Sunday, March 21, 2010

American Kitsch

1945 marked the end of World War 2, which meant there was a general atmosphere of optimism about the future in the air. This was the zeitgeist of the time; looking to the future with bright-eyed optimism. There was mass excitement about the technological innovations and advancements which were occurring, and designs at that time were taking a futuristic turn. Aerodynamics, and space crafts heavily influenced the design of products in this era. Products had to look "modern", however much of the styling was superficial and had nothing to do with the function of the product itself.

The word kitsch literally means "in bad taste", and designs associated with this era are often pretentious and vulgar, but often have a sentimental theme behind them. It started as a radical movement, emerging from the emergence of sub-groups in American culture, but eventually became mainstream. The sub-group icon, James Dean, heavily influenced the beginning of the movement in America, as he promoted a rebellious image to society.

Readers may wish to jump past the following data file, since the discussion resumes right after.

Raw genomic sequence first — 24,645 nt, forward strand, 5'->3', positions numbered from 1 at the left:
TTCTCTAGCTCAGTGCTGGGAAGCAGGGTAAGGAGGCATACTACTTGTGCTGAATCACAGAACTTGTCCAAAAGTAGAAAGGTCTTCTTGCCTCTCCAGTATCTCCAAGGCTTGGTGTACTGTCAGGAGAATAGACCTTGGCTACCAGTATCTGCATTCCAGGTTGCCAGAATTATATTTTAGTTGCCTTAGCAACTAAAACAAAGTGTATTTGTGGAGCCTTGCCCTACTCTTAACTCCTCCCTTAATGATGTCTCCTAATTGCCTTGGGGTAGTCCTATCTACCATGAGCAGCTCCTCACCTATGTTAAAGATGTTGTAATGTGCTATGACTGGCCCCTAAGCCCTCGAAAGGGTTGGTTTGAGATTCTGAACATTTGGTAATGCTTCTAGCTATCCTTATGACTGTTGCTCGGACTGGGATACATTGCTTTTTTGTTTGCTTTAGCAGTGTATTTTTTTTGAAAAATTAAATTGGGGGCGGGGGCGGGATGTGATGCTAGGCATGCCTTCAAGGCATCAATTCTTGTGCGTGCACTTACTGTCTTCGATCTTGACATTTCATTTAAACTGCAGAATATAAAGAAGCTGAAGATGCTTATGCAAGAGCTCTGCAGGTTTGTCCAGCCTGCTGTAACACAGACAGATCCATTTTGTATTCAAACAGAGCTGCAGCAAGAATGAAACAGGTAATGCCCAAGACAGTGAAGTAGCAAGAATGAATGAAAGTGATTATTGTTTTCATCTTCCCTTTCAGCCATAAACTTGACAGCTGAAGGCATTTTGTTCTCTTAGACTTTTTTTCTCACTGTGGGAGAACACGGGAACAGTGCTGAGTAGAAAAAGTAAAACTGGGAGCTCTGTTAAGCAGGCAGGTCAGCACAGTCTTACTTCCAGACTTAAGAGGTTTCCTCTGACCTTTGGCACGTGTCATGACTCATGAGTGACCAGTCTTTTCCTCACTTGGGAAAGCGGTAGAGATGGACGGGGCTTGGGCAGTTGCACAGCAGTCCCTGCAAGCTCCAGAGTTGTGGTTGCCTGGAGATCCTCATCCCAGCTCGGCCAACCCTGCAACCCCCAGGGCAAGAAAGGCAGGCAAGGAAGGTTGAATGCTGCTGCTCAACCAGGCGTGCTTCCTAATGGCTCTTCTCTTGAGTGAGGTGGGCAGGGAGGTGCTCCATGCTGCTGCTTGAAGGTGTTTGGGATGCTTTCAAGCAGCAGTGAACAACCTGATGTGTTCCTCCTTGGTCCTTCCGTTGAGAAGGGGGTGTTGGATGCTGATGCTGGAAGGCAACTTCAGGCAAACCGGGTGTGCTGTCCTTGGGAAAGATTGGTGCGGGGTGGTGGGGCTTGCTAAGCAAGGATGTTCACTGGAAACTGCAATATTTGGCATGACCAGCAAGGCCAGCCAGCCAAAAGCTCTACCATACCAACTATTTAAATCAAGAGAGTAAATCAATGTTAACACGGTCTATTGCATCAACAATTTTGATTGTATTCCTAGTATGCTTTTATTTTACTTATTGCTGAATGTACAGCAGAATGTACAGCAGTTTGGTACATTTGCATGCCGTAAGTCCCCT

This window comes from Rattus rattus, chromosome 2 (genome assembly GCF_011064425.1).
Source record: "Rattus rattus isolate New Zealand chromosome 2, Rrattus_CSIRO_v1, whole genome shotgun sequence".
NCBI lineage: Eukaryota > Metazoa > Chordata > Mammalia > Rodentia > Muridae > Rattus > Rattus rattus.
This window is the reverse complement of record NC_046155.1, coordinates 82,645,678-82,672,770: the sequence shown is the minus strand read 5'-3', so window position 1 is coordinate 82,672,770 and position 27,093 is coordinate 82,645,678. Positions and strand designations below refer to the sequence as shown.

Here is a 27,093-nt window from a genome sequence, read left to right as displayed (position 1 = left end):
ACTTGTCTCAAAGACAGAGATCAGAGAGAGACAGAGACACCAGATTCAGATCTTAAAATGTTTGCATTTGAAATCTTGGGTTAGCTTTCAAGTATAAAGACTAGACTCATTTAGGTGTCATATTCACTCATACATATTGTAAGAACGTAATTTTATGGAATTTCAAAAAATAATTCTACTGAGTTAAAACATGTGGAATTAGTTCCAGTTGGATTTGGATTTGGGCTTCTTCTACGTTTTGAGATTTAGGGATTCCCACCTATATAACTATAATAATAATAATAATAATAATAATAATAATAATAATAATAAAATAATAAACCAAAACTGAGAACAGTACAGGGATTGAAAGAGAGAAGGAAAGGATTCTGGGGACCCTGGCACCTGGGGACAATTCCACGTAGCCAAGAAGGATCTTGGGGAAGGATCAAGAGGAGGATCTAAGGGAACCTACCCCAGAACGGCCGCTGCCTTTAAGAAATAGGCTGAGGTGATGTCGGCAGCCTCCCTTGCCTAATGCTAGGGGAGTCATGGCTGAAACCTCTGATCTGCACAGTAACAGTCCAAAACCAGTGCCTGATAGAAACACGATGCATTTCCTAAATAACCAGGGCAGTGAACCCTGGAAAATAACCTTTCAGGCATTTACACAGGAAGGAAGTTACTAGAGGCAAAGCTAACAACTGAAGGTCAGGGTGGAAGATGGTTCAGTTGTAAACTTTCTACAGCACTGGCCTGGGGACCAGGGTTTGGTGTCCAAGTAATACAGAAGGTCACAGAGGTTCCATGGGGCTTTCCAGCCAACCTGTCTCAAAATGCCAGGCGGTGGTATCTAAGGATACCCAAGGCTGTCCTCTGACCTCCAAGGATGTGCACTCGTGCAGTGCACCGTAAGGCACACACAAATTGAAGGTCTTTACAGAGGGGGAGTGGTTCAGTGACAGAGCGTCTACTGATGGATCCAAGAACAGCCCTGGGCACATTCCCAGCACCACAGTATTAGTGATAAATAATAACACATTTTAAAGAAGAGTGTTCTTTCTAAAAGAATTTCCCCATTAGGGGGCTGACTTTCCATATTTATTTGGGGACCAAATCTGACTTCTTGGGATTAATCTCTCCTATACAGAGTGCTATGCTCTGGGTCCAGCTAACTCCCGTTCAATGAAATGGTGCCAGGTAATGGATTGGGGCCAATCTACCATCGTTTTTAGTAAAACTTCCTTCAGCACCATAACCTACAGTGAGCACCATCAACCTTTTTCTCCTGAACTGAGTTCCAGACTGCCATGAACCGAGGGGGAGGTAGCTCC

Aeroplanes were perhaps the greatest influence on 50's design, there were dynamic curves and lines, and themes of space travel. Aerodynamic styling found its way into automobiles and architecture, with many buildings having a "space age" feel to them.

In terms of type, casual scripts and italics ere typical of the design at that time. The text was generally loose, and crazy. While designs themselves were constructed using semi-geometrical curves and quasi-modern looks. The electric guitar and jukebox, created in this era, were manufactured with aeroplanes and aerodynamics in mind. Posters and packaging at this time usually depicted people with exaggerated expressions, cartoon looks and caricatures. Drama was usually emphasised, script was hand drawn, and the colour scheme was bright and loud. Another characteristic of design at this time was the used of disembodied heads, seemingly floating around the page.

In comparison to today's society, it seemed like a much more innocent time to live in. The atom bomb was used in a romantic way to sell many products and services.

Many modern designs reference this era of design, there has been a revival in kitsch-style appliances and car interiors.

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